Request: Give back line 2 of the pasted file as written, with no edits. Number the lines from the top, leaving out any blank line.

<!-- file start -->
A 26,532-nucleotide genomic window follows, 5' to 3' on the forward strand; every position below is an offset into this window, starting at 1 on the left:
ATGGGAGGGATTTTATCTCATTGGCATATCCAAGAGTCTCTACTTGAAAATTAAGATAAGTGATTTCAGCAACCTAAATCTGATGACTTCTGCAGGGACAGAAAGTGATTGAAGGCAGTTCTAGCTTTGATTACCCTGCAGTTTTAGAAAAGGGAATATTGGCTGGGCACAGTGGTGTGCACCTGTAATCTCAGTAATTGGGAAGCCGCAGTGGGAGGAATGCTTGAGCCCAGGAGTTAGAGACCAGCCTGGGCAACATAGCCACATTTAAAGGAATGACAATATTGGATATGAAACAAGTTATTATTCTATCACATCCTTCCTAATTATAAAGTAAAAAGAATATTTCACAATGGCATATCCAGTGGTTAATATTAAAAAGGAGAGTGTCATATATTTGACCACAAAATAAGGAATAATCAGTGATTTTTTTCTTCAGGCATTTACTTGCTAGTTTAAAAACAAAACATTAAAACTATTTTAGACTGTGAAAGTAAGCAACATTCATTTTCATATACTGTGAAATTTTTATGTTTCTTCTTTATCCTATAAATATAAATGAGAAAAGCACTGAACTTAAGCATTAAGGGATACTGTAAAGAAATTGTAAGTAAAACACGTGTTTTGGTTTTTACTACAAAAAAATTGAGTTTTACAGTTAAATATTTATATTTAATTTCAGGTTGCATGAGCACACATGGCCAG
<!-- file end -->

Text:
ATGGGAGGGATTTTATCTCATTGGCATATCCAAGAGTCTCTACTTGAAAATTAAGATAAGTGATTTCAGCAACCTAAATCTGATGACTTCTGCAGGGACAGAAAGTGATTGAAGGCAGTTCTAGCTTTGATTACCCTGCAGTTTTAGAAAAGGGAATATTGGCTGGGCACAGTGGTGTGCACCTGTAATCTCAGTAATTGGGAAGCCGCAGTGGGAGGAATGCTTGAGCCCAGGAGTTAGAGACCAGCCTGGGCAACATAGCCACATTTAAAGGAATGACAATATTGGATATGAAACAAGTTATTATTCTATCACATCCTTCCTAATTATAAAGTAAAAAGAATATTTCACAATGGCATATCCAGTGGTTAATATTAAAAAGGAGAGTGTCATATATTTGACCACAAAATAAGGAATAATCAGTGATTTTTTTCTTCAGGCATTTACTTGCTAGTTTAAAAACAAAACATTAAAACTATTTTAGACTGTGAAAGTAAGCAACATTCATTTTCATATACTGTGAAATTTTTATGTTTCTTCTTTATCCTATAAATATAAATGAGAAAAGCACTGAACTTAAGCATTAAGGGATACTGTAAAGAAATTGTAAGTAAAACACGTGTTTTGGTTTTTACTACAAAAAAATTGAGTTTTACAGTTAAATATTTATATTTAATTTCAGGTTGCATGAGCACACATGGCCAG